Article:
About the Book:
In the opening pages of Clovis, Hanna traverses an ancient glacial moraine at the edge of an American desert, to revisit the obsidian Clovis point (Spear point) that she had found and hidden on a previous archeological survey. She feels a fundamental attraction to the point, and as she contemplates it she can envision the ancient race that left it for her there on the vast sage steppes at the foot of the Rockies.
Hanna lives briefly out of a hotel while she completes an archeological survey on the multi-state, CanAm gas line. It is here that Hanna reunites with Tim, Hugh, Dog, Gina, and Paul. While running in the desert alone, two men attempt to rape her. She escapes by dousing them with mace and flattens the tires of their truck.
The attempted rape forces her to go to the northern camp where she finds chaos and filth. The ever-faithful Paul is there and he helps her through the reorganization of the camp. It is the damaged and angelic Paul whom she dotes over. It is Paul who tells her the unspoken histories of America. It is Paul who steals the most controversial artifact in North America.
Although Hanna harbors a deep affection for Paul, she gravitates towards Tim in the field camps, the deserts, and to climb challenging routes in the mountains. Her liaison with Tim forces her to face the contradictions of her life: She is a vegetarian surrounded by carnivores. She is a marginalized environmental regulator against a Goliath of a gas industry. She is a transcendentalist who can’t catch the wave of nothingness. She is the guardian of Paul, who she loses in the mountains. And finally, Hanna is a lesbian, but she cannot deny that she also loves Tim.
After Paul’s death in the mountains, Hanna comes unhinged. Then CanAm belligerently bulldozes a culturally rich valley, and Dog retaliates by burning two of their vehicles. Hanna senses the impotence of the act and realizes that all the work they do simply facilitates the power of such companies. She leaves and she drifts towards the magnetism the mountains where she runs a mountain route that challenges her to the very limits of her endurance. On her rest day, she joins a small party for dinner and is assaulted by a man from a petroleum company and she stabs him. This sends her head long back to the desert to answer the sirens’ song of the Clovis. She goes out to desert for lack of any other plan and climbs the distant desert buttes that seem to hold her in their orbit. It is here, in the vacuum of a high desert night, during a long, nightmarish epiphany that the cicadas sing out their perspective of her tribulations.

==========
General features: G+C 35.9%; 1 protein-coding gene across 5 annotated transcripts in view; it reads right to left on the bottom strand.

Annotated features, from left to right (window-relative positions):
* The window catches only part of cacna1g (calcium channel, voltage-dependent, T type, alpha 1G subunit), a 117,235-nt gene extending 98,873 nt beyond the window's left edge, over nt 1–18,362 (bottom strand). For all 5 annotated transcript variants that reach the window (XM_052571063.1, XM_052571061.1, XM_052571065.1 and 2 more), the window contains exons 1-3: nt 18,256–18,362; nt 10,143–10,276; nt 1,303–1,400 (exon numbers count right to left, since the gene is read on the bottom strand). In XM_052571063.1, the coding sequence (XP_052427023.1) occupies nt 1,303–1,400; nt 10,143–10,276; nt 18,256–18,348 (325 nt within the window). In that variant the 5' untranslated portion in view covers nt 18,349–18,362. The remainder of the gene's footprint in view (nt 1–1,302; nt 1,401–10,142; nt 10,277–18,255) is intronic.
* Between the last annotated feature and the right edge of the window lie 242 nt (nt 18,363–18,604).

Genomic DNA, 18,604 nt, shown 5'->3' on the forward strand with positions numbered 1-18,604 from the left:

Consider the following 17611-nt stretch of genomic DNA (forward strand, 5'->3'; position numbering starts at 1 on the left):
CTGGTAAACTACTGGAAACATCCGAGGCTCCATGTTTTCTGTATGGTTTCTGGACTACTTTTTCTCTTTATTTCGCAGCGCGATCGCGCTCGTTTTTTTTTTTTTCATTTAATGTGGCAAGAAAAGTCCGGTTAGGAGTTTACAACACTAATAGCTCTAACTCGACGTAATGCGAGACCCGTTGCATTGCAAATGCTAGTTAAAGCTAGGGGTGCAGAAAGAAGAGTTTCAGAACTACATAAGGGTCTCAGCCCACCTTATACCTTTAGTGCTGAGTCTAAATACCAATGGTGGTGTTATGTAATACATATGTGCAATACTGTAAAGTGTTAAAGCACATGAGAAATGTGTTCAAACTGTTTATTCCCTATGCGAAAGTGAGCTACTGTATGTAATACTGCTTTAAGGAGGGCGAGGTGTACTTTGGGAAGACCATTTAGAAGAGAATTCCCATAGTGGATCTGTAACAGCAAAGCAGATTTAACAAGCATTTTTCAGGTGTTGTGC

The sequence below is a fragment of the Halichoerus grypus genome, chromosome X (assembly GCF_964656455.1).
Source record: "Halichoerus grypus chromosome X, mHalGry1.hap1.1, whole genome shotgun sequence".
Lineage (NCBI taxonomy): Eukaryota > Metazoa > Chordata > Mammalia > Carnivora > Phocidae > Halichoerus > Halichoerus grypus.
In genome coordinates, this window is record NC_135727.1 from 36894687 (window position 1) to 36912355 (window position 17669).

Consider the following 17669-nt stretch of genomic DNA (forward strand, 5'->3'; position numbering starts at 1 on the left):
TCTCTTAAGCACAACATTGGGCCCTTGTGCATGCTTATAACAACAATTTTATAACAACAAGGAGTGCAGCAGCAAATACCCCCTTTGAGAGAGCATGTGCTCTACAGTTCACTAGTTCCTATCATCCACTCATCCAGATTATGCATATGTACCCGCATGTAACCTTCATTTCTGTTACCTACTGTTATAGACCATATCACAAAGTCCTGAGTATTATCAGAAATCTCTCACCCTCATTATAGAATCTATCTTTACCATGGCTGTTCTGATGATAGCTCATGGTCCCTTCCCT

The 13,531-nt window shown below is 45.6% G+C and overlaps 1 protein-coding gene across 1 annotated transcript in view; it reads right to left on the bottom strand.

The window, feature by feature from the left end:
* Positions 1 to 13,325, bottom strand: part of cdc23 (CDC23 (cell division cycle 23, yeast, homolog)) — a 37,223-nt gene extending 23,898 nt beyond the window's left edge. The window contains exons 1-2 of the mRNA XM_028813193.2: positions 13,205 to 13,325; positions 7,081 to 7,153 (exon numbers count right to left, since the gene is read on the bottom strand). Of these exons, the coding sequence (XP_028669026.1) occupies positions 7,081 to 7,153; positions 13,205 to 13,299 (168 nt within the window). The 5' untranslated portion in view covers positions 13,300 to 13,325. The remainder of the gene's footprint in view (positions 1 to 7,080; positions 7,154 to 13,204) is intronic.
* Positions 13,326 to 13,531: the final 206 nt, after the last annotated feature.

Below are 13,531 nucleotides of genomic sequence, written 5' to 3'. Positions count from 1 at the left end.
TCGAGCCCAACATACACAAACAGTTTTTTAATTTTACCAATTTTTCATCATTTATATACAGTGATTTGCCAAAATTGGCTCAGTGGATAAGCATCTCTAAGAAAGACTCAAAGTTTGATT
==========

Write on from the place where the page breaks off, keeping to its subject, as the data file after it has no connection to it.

About the Author:
Jack Clinton lives in Red Lodge, Montana and works as a Spanish teacher. Jack spent most of his adult life living in Wyoming, working as kitchen help, laborer, carpenter, and mountain guide. He earned his undergraduate and graduate degree in Spanish at the University of Wyoming, in Laramie, Wyoming. During these University years, Jack started writing freelance, covering environmental news. His work regularly appeared in the Caspar Star Tribune, and in diverse periodicals such as High Country News, Western Horseman, E-magazine, Rock and Ice, and Climbing. During his years at the University, he also won the Neltje Blanchan award for fiction.
After a long hiatus from writing to engage in raising his daughter, Emma, he has returned to writing and produced a new novel. Clovis, an environmental novel, is a fictional composite of many of the stories and people who filled those Wyoming decades.